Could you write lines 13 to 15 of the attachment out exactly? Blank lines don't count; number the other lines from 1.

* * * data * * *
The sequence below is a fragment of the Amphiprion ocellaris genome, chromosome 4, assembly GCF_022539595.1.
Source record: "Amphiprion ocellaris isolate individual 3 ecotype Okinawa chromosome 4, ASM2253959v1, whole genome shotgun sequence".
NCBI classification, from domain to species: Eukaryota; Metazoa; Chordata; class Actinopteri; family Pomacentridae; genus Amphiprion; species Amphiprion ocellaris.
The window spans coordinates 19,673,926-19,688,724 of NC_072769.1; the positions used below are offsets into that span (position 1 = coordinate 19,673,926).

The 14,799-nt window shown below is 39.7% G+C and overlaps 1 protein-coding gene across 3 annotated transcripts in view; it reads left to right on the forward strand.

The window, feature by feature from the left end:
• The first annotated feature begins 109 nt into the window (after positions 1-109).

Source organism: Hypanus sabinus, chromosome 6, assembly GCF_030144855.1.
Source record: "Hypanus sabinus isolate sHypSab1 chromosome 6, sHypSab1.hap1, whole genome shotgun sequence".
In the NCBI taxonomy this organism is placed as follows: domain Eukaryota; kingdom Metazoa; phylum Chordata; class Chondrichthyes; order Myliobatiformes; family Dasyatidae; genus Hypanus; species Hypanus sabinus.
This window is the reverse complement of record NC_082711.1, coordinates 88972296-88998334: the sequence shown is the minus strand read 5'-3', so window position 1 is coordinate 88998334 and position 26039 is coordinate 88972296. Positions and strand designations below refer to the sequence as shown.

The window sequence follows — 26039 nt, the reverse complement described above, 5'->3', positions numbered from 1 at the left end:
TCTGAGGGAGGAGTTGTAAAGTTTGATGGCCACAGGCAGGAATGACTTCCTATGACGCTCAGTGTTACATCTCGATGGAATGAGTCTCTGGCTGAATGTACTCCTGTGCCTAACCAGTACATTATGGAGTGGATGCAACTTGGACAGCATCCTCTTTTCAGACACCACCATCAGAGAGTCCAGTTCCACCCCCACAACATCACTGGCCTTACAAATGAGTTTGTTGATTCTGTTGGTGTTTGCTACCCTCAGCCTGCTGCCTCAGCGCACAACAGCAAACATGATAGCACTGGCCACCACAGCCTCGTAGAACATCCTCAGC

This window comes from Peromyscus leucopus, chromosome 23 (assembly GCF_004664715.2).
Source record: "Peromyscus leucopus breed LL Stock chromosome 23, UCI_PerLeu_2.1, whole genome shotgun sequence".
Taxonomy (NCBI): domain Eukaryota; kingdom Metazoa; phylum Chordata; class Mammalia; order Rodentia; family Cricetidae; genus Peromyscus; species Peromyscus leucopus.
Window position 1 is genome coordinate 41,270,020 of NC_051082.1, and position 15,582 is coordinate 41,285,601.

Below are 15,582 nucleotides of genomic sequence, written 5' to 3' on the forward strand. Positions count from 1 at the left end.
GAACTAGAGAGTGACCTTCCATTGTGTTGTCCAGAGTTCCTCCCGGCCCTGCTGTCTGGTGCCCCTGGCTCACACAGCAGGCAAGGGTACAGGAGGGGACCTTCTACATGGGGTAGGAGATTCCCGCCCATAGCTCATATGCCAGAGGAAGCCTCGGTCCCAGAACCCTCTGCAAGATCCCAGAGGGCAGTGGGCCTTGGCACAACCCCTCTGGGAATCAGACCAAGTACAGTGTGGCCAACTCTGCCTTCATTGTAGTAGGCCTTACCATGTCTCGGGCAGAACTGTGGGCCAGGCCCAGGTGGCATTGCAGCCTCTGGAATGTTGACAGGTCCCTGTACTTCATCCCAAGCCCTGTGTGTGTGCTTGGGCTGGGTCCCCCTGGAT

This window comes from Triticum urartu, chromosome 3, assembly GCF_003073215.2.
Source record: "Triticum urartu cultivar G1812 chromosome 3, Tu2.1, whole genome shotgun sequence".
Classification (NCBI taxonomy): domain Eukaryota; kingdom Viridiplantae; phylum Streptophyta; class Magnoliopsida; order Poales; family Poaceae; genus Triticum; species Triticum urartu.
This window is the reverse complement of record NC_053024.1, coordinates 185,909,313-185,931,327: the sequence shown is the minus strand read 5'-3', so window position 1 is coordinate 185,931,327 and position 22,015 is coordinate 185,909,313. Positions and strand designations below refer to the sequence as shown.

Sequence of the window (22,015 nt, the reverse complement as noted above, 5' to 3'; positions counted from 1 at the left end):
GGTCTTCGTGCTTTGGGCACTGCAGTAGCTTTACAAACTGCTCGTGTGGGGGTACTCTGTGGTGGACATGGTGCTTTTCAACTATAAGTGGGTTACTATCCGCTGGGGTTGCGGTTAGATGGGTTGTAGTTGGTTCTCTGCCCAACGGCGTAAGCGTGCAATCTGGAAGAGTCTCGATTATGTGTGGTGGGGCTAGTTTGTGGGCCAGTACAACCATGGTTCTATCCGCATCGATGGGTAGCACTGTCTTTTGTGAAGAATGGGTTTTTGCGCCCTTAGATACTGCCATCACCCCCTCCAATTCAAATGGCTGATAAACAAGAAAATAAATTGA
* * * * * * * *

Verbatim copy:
TCTGAGGGAGGAGTTGTAAAGTTTGATGGCCACAGGCAGGAATGACTTCCTATGACGCTCAGTGTTACATCTCGATGGAATGAGTCTCTGGCTGAATGTACTCCTGTGCCTAACCAGTACATTATGGAGTGGATGCAACTTGGACAGCATCCTCTTTTCAGACACCACCATCAGAGAGTCCAGTTCCACCCCCACAACATCACTGGCCTTACAAATGAGTTTGTTGATTCTGTTGGTGTTTGCTACCCTCAGCCTGCTGCCTCAGCGCACAACAGCAAACATGATAGCACTGGCCACCACAGCCTCGTAGAACATCCTCAGC

This window comes from Peromyscus leucopus, chromosome 23 (assembly GCF_004664715.2).
Source record: "Peromyscus leucopus breed LL Stock chromosome 23, UCI_PerLeu_2.1, whole genome shotgun sequence".